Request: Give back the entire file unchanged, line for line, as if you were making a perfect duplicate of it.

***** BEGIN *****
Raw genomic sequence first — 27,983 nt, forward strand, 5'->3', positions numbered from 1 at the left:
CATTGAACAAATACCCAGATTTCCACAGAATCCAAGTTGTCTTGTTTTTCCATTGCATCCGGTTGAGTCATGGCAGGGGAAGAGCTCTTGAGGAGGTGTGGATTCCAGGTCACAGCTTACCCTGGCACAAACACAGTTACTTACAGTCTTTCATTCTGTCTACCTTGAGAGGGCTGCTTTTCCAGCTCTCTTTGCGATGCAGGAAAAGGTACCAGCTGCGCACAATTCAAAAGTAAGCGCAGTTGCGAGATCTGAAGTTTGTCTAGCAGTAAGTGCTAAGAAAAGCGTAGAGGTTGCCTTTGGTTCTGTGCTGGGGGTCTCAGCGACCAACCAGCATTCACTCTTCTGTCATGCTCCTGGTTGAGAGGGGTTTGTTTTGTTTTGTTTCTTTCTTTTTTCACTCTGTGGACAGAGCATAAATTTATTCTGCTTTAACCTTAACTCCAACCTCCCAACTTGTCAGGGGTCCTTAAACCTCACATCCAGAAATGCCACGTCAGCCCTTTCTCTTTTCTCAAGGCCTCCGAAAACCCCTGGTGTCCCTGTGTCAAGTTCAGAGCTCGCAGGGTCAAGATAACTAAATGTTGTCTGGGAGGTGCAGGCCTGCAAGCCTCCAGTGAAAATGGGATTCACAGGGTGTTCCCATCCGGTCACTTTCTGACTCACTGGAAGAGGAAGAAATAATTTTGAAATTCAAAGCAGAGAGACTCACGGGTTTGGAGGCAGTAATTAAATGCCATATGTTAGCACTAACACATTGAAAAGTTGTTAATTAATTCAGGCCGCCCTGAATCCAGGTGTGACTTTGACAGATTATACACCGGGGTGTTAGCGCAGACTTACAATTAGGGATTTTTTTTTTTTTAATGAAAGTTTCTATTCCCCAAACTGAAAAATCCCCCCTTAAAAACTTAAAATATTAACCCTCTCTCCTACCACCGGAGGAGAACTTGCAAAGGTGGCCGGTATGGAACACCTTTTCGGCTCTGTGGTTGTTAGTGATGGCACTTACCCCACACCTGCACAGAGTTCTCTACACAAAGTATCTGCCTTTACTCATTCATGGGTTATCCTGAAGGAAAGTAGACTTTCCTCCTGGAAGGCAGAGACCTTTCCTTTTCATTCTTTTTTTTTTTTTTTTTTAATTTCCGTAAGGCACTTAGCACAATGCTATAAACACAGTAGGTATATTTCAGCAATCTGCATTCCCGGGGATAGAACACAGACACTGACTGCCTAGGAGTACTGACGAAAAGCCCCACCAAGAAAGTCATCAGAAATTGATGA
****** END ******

Raw genomic sequence first — 27,983 nt, forward strand, 5'->3', positions numbered from 1 at the left:
CATTGAACAAATACCCAGATTTCCACAGAATCCAAGTTGTCTTGTTTTTCCATTGCATCCGGTTGAGTCATGGCAGGGGAAGAGCTCTTGAGGAGGTGTGGATTCCAGGTCACAGCTTACCCTGGCACAAACACAGTTACTTACAGTCTTTCATTCTGTCTACCTTGAGAGGGCTGCTTTTCCAGCTCTCTTTGCGATGCAGGAAAAGGTACCAGCTGCGCACAATTCAAAAGTAAGCGCAGTTGCGAGATCTGAAGTTTGTCTAGCAGTAAGTGCTAAGAAAAGCGTAGAGGTTGCCTTTGGTTCTGTGCTGGGGGTCTCAGCGACCAACCAGCATTCACTCTTCTGTCATGCTCCTGGTTGAGAGGGGTTTGTTTTGTTTTGTTTCTTTCTTTTTTCACTCTGTGGACAGAGCATAAATTTATTCTGCTTTAACCTTAACTCCAACCTCCCAACTTGTCAGGGGTCCTTAAACCTCACATCCAGAAATGCCACGTCAGCCCTTTCTCTTTTCTCAAGGCCTCCGAAAACCCCTGGTGTCCCTGTGTCAAGTTCAGAGCTCGCAGGGTCAAGATAACTAAATGTTGTCTGGGAGGTGCAGGCCTGCAAGCCTCCAGTGAAAATGGGATTCACAGGGTGTTCCCATCCGGTCACTTTCTGACTCACTGGAAGAGGAAGAAATAATTTTGAAATTCAAAGCAGAGAGACTCACGGGTTTGGAGGCAGTAATTAAATGCCATATGTTAGCACTAACACATTGAAAAGTTGTTAATTAATTCAGGCCGCCCTGAATCCAGGTGTGACTTTGACAGATTATACACCGGGGTGTTAGCGCAGACTTACAATTAGGGATTTTTTTTTTTTTAATGAAAGTTTCTATTCCCCAAACTGAAAAATCCCCCCTTAAAAACTTAAAATATTAACCCTCTCTCCTACCACCGGAGGAGAACTTGCAAAGGTGGCCGGTATGGAACACCTTTTCGGCTCTGTGGTTGTTAGTGATGGCACTTACCCCACACCTGCACAGAGTTCTCTACACAAAGTATCTGCCTTTACTCATTCATGGGTTATCCTGAAGGAAAGTAGACTTTCCTCCTGGAAGGCAGAGACCTTTCCTTTTCATTCTTTTTTTTTTTTTTTTTTAATTTCCGTAAGGCACTTAGCACAATGCTATAAACACAGTAGGTATATTTCAGCAATCTGCATTCCCGGGGATAGAACACAGACACTGACTGCCTAGGAGTACTGACGAAAAGCCCCACCAAGAAAGTCATCAGAAATTGATGA